"It is our opinion that the knowledge to be gained from this program appears very limited in its capacity to enhance US agriculture or respond to national emergencies," write the authors in the new Policy Forum. Instead, they say, "the program may be widely perceived as an effort to develop biological agents for hostile purposes and their means of delivery, which — if true — would constitute a breach of the Biological Weapons Convention (BWC)."
Reeves and colleagues contest the use of insects as a vehicle for genetic enhancement is a dreadfully bad idea because they can't be controlled, and that overhead sprays to deliver the HEGAAs would be more prudent. DARPA, on the other hand, says insects are the only practical solution, as overhead spraying of HEGAAs would require infrastructure that's not available to farmers.
The Policy Forum piece also notes how transgenic virus-infected and genetically altered food crops could, conceivably, be made available to national or international markets, and that no regulatory framework exists to handle this.
But it's the "secondary intention" alluded to by DARPA that's raising the most serious flags — the use of HEGAAs as a defensive response to threats. As DARPA explained at the onset of the project, emphasis ours:
National security can be quickly jeopardised by naturally occurring threats to the crop system, including pathogens, drought, flooding, and frost, but especially by threats introduced by state or non-state actors. Insect Allies seeks to mitigate the impact of these incursions by applying targeted therapies to mature plants with effects that are expressed at relevant timescales — namely, within a single growing season.
Such an unprecedented capability would provide an urgently needed alternative to pesticides, selective breeding, slash-and-burn clearing, and quarantine, which are often ineffective against rapidly emerging threats and are not suited to securing mature plants.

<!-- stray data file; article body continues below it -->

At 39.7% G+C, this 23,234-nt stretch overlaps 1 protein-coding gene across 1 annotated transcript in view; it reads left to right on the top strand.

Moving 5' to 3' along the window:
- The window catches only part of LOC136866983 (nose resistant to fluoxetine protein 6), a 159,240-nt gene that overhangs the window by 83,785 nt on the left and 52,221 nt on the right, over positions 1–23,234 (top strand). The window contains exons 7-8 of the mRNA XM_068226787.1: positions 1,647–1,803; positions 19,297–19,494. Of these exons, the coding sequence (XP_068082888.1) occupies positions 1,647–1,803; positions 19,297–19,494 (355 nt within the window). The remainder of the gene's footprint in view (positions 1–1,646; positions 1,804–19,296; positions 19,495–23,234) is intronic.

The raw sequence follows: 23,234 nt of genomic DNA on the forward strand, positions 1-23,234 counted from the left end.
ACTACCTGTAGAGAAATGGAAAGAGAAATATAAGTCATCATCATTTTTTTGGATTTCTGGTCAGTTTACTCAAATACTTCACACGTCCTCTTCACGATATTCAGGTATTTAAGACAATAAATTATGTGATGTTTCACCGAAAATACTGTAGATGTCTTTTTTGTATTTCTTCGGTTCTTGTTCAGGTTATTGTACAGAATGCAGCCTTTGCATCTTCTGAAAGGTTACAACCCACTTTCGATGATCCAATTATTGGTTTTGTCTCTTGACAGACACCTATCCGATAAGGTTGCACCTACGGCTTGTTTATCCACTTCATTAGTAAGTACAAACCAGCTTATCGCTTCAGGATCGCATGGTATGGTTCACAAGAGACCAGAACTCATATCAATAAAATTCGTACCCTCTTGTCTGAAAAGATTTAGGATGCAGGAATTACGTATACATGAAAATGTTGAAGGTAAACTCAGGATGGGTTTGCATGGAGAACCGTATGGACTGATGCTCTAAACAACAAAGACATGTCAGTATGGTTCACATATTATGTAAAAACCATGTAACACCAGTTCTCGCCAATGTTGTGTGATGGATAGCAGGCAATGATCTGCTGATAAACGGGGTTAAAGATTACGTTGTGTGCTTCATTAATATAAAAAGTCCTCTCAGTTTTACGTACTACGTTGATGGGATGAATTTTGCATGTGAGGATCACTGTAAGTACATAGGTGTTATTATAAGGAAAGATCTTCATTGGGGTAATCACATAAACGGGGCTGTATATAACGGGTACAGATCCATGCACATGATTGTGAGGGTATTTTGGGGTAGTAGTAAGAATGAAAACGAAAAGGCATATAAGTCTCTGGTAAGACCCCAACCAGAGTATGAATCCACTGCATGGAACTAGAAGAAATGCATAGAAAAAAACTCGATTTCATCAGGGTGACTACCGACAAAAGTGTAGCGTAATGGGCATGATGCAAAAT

The authors of the new report interpret this as "an intention to develop a means of delivery of HEGAAs for offensive purposes," such as engaging in biological warfare. The introduction of this technology, the authors argue, would herald the advent of an entirely new class of biological, insect-dispatched weapons that could conceivably be used to introduce various deleterious characteristics. The authors further warn that this technology could motivate rival nations to develop similar programs.
In response to a Gizmodo query, a spokesperson for DARPA said it welcomes academic dialogue about the Insect Allies program, but the agency rejects the conclusion of the Policy Forum Piece, saying it's "misleading and peppered with inaccuracies." To which the spokesperson added:
We also wish that the researchers had, at any point, contacted DARPA to request information about the program. Insect Allies is a fundamental research program with research being performed by university-led or affiliated teams.
Those researchers are free to publish their results, and encouraged to discuss their research and engage regulators to advance the science in the most responsible and productive way possible. Had DARPA been contacted for information, we would have happily provided it. Additionally... there is abundant information on the program already publicly available.